Your Volunteers Are Not ‘Set It And Forget It’

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“Set it, and forget it!” said infomercial personality Ron Popeil about the Showtime Rotisserie cooker.


Heralded as one of the most iconic infomercial taglines of all time, this tagline influences infomercials to this day. What the tagline should not be describing is the way your nonprofit handles its volunteers.


Giving over 7.9 billion hours of service, worth an estimated $175 billion, volunteers are what makes the nonprofit sector go. Not only is the time they give valuable, but they’re also great donors as well.


According to a recent study conducted by the Lily Family School of Philanthropy, high net worth individuals who volunteered gave as much as 73% than those who did not volunteer. That’s a huge jump, and one that should not be ignored by your nonprofit.


So how do you keep your volunteers volunteering, and subsequently giving more than non-volunteers to your nonprofit? One word:


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Engagement.


The set it and forget method just will not cut it. Your volunteers will know if you’re not giving them your all, or are not appreciative of their work. Cultivating a network of dedicated volunteers takes work and should not be taken lightly. Engaging with your nonprofit, and the feeling of helping to complete its mission is what your volunteers want. Here are a few tips to keep your nonprofit engaged with its volunteers.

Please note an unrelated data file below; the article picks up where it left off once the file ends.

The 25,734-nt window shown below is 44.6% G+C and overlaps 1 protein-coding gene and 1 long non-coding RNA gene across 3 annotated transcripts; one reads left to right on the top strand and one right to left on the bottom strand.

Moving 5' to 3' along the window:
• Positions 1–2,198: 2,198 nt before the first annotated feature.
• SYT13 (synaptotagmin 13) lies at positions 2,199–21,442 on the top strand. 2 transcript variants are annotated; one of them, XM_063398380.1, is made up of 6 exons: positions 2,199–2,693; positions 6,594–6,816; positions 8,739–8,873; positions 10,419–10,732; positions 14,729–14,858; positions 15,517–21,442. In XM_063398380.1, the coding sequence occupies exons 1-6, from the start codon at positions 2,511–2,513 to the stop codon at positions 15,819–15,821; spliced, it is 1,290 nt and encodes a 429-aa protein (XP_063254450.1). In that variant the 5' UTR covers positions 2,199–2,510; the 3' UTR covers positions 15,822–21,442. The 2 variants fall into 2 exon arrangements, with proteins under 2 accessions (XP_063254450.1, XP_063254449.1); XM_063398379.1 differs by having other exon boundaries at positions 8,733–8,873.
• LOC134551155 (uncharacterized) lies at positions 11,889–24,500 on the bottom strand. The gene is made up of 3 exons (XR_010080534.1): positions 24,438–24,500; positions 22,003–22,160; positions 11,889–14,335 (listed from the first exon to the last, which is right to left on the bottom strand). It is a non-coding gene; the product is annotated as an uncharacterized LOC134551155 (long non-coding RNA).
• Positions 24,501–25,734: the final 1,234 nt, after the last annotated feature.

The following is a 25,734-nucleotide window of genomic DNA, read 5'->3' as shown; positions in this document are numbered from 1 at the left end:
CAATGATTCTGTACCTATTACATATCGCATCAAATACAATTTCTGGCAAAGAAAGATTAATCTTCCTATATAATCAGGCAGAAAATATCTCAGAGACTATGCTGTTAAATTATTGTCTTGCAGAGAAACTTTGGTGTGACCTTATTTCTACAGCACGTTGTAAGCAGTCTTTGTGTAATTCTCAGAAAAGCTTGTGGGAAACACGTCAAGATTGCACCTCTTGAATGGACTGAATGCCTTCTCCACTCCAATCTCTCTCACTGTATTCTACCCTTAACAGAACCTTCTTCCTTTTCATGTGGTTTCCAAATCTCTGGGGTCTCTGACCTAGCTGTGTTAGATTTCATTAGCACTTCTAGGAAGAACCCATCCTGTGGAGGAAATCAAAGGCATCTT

1. Strong and effective leadership starts with your attitude

    Whether at the top of business or running a 3 person nonprofit with a handful of volunteers, people want to feel like their leader is in charge. The adage “never let them see you sweat” never applies more. Your attitude is reflective of the entire organization. If you’re frustrated, the entire organization is frustrated.


    When engaging with your volunteers, make sure you’re acting mannerisms reflect what you want to see out of them. Whether handing out food for the hungry ever Thursday, or spending time one weekend helping get computers up and running, volunteers want to feel like there’s a purpose to what they’re doing.


  2. Communication

    We’re not saying you need to be constantly emailed, text messaged, and talked at while they’re a volunteer for you. But it does mean that your volunteers should be kept in the loop, and never be surprised by anything.


    Make sure you set expectations, and provide volunteers with all the information and tools they might need to be successful. Also, make sure they understand what success looks like. If it is just to have a good time, or to finish constructing playground equipment by 2pm, make sure they know.



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  4. Manage change

    A lack of communication show you’re incapability of managing change, which can lead to volunteers who are frustrated with constant change. Make sure when making inevitable changes at your nonprofit, your volunteers are kept in the loop and are not alienated by a constantly shifting environment.


    If expectations are managed appropriately, and your volunteers are well informed, you’re well on to your way to boosting volunteer engagement.


Topics: donors, VolunteerConnect, Fundraising, General, CRM, donation, nonprofit technology, volunteers, nonprofit

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